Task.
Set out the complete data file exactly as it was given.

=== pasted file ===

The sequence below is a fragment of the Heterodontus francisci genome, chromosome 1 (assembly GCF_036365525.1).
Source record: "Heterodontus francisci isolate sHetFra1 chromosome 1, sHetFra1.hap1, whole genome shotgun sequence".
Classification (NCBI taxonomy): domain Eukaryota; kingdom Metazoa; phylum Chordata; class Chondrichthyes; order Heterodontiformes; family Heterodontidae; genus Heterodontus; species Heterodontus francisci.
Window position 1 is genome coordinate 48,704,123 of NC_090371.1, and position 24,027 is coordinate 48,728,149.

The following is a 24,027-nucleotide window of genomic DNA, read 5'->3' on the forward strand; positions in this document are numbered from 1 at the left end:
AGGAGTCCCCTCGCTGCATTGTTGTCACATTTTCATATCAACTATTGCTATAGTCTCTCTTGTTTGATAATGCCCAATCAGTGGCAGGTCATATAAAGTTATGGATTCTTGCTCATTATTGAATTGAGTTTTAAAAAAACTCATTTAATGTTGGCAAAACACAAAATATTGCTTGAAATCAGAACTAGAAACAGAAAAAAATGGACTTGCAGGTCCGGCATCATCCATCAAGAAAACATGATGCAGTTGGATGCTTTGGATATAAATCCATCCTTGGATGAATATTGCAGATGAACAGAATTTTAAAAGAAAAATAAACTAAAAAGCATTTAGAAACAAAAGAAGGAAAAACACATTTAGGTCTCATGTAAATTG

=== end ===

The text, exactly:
The sequence below is a fragment of the Heterodontus francisci genome, chromosome 1 (assembly GCF_036365525.1).
Source record: "Heterodontus francisci isolate sHetFra1 chromosome 1, sHetFra1.hap1, whole genome shotgun sequence".
Classification (NCBI taxonomy): domain Eukaryota; kingdom Metazoa; phylum Chordata; class Chondrichthyes; order Heterodontiformes; family Heterodontidae; genus Heterodontus; species Heterodontus francisci.
Window position 1 is genome coordinate 48,704,123 of NC_090371.1, and position 24,027 is coordinate 48,728,149.

The following is a 24,027-nucleotide window of genomic DNA, read 5'->3' on the forward strand; positions in this document are numbered from 1 at the left end:
AGGAGTCCCCTCGCTGCATTGTTGTCACATTTTCATATCAACTATTGCTATAGTCTCTCTTGTTTGATAATGCCCAATCAGTGGCAGGTCATATAAAGTTATGGATTCTTGCTCATTATTGAATTGAGTTTTAAAAAAACTCATTTAATGTTGGCAAAACACAAAATATTGCTTGAAATCAGAACTAGAAACAGAAAAAAATGGACTTGCAGGTCCGGCATCATCCATCAAGAAAACATGATGCAGTTGGATGCTTTGGATATAAATCCATCCTTGGATGAATATTGCAGATGAACAGAATTTTAAAAGAAAAATAAACTAAAAAGCATTTAGAAACAAAAGAAGGAAAAACACATTTAGGTCTCATGTAAATTG